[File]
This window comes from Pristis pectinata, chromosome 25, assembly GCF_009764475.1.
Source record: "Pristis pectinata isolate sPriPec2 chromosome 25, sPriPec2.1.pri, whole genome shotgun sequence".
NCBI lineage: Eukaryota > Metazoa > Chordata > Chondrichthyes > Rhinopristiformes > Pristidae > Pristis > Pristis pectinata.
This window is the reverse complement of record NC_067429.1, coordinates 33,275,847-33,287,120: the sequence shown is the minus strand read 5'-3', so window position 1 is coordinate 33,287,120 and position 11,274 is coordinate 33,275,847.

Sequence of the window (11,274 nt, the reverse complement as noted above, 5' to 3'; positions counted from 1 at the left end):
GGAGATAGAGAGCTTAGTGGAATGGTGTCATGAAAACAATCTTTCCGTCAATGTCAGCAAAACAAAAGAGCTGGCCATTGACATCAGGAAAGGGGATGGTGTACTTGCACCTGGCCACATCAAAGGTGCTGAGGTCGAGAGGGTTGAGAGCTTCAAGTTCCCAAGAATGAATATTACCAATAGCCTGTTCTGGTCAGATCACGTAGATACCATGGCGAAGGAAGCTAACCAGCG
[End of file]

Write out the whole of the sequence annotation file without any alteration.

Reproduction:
This window comes from Pristis pectinata, chromosome 25, assembly GCF_009764475.1.
Source record: "Pristis pectinata isolate sPriPec2 chromosome 25, sPriPec2.1.pri, whole genome shotgun sequence".
NCBI lineage: Eukaryota > Metazoa > Chordata > Chondrichthyes > Rhinopristiformes > Pristidae > Pristis > Pristis pectinata.
This window is the reverse complement of record NC_067429.1, coordinates 33,275,847-33,287,120: the sequence shown is the minus strand read 5'-3', so window position 1 is coordinate 33,287,120 and position 11,274 is coordinate 33,275,847.

Sequence of the window (11,274 nt, the reverse complement as noted above, 5' to 3'; positions counted from 1 at the left end):
GGAGATAGAGAGCTTAGTGGAATGGTGTCATGAAAACAATCTTTCCGTCAATGTCAGCAAAACAAAAGAGCTGGCCATTGACATCAGGAAAGGGGATGGTGTACTTGCACCTGGCCACATCAAAGGTGCTGAGGTCGAGAGGGTTGAGAGCTTCAAGTTCCCAAGAATGAATATTACCAATAGCCTGTTCTGGTCAGATCACGTAGATACCATGGCGAAGGAAGCTAACCAGCG